‘Oh, figures!’ answered Ned. ‘You can make figures do whatever you want.’
– Jules Verne, 20,000 Leagues Under The Sea
I like numbers. I like patterns in numbers and the significance of individual figures or statistics, but I also know that numbers can be used to tell a story – their real power often lies in how they are presented. This is particularly important within medicine as treatment choices are often based on the results of clinical trials, and drug companies will always want their drug to be perceived as the best, so I’ve learnt to be sceptical and know that statistics and numbers should always be taken with a pinch of salt.
I’ve started with this disclosure because I have recently read a glut of articles about dating and relationships that involve numbers – number of sexual partners, average ages of meeting ‘The One’ (27 if you’re interested) and other dating milestones, including some more satirical ones. It must be the time of year…
These articles often use averages to advise on what is normal – the average age/duration/number is x, therefore that is what should be expected in our own relationships, and other such clickbait. But it was the articles about the average or optimum number of sexual partners that, combined with a fascinating podcast about the maths and stats of dating, ignited this rant in me about how quite ridiculous these kinds of articles can be!
Because frankly, the numbers they use only tell part of the story. As that podcast explains, most surveys present the ‘average’ number of sexual partners as between 10 and 12, but this figure represents the mean; the modal, or most common answer, to the question about number of sexual partners remains just one. Although somewhat surprising, according to the data in the podcast, the majority of people surveyed have still only ever had one sexual partner – the mean is much higher because it’s skewed by the small number of people who have had significantly more. So what exactly should we consider average – one, or 10-12? Which number matters more? Can we even trust either of them, given issues around reliability of data collection, the type of people sampled for the surveys and the chances that these people asked were actually telling the truth…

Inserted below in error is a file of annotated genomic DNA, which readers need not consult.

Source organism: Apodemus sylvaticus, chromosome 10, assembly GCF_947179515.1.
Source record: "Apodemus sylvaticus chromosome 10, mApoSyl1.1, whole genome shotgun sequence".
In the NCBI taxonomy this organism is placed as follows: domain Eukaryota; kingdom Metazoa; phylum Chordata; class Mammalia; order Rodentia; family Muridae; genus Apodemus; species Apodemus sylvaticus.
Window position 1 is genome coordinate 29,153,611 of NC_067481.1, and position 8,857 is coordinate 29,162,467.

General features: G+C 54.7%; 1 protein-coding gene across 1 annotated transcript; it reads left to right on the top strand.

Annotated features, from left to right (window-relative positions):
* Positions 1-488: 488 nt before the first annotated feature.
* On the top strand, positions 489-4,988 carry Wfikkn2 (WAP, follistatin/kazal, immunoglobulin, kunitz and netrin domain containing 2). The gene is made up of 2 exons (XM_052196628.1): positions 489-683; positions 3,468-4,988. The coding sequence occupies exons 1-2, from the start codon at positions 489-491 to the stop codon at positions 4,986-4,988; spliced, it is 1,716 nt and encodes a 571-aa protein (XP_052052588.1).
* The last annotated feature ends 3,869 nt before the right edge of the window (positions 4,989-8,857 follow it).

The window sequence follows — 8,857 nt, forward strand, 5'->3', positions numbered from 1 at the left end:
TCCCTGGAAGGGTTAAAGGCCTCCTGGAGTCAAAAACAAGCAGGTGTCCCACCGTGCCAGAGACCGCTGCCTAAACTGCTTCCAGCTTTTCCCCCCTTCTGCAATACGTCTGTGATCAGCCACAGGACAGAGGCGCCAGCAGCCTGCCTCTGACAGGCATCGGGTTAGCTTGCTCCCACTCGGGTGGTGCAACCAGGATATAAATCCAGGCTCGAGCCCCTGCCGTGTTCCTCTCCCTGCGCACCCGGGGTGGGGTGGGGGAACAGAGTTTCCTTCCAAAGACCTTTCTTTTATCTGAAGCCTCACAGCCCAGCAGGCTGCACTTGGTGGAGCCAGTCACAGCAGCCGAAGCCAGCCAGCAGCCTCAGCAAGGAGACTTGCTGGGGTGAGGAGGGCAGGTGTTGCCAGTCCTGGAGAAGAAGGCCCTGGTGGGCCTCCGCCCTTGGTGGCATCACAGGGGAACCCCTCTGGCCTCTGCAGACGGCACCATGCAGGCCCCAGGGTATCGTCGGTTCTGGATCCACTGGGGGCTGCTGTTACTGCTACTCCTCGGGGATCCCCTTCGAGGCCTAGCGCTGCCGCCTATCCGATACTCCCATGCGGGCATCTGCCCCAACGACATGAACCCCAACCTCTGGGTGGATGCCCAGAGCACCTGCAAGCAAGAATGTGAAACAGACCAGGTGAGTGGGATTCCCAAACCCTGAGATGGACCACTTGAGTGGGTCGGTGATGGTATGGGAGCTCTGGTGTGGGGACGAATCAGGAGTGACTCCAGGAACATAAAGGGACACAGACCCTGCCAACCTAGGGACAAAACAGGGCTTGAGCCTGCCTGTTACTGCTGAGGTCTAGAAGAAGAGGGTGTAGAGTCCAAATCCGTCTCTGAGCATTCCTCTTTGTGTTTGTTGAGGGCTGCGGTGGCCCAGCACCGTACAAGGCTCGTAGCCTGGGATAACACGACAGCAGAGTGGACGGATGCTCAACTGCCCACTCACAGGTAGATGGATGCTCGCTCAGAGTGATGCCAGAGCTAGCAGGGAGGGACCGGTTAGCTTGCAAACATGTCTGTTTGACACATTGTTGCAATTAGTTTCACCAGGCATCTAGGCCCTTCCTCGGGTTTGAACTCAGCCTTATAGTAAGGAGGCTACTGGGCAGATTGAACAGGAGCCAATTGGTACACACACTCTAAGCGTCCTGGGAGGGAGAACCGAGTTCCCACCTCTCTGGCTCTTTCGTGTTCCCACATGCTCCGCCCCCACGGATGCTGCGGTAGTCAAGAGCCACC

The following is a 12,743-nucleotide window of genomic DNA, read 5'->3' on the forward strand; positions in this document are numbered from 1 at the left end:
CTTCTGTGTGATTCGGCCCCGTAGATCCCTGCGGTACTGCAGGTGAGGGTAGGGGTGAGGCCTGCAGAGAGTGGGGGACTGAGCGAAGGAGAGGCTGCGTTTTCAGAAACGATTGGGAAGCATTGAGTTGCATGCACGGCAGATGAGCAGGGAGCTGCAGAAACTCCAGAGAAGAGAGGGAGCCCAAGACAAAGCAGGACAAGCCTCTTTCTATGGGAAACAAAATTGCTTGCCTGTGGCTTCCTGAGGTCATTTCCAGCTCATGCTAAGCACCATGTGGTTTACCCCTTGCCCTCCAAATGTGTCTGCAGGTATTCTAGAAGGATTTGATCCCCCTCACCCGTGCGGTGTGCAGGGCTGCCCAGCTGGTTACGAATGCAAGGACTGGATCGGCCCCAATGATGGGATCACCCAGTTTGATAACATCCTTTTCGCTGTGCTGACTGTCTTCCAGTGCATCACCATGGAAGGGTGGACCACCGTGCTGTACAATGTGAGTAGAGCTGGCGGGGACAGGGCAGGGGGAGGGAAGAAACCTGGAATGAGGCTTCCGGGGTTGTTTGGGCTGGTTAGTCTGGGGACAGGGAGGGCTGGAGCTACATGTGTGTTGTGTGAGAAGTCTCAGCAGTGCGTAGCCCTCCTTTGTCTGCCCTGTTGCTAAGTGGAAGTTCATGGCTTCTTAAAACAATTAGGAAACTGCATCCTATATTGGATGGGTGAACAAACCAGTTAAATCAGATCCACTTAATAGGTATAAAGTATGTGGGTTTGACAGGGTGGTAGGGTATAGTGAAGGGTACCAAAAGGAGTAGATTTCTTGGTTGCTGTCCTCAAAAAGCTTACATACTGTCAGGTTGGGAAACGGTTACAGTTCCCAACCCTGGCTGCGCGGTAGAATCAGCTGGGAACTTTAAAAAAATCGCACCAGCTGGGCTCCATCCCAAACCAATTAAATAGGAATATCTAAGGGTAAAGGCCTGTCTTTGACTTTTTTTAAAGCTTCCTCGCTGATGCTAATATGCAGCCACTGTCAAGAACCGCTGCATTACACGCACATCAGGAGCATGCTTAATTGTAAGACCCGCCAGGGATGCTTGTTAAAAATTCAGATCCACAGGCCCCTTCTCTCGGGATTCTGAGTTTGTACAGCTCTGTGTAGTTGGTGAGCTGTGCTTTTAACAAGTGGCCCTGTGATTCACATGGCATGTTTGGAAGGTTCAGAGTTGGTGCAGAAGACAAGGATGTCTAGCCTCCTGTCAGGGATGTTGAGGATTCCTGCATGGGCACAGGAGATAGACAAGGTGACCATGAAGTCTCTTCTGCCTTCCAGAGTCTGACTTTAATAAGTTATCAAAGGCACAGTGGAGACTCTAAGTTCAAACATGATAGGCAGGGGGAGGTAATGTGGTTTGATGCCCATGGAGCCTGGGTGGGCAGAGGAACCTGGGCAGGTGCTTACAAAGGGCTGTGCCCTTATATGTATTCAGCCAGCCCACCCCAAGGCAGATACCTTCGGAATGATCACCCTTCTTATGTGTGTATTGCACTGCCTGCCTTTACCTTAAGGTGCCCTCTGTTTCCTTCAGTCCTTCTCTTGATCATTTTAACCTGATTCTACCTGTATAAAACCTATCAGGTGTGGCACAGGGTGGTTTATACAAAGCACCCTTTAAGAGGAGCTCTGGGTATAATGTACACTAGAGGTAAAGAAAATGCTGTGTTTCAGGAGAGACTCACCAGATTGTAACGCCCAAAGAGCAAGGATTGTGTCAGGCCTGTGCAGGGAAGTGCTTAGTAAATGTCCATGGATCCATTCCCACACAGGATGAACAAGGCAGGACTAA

Basically, I don’t like these averages; I don’t like how they are used and I don’t trust them to be representative. I don’t like that these numbers are used to determine what is best, and I particularly don’t like that these numbers are used to tell us what is normal.
Take an article in the Independent earlier this year that transformed the average number of sexual partners into an ideal. Is it a coincidence that these numbers are the same? I fear it’s another sign that average has come to mean normal, and obviously normal is the ideal… Their poll suggested that ‘those who had more than 10 sexual partners were considered promiscuous, while having fewer than 10 would be considered sexually inexperienced’; essentially, those who deviated from the average were to be criticised.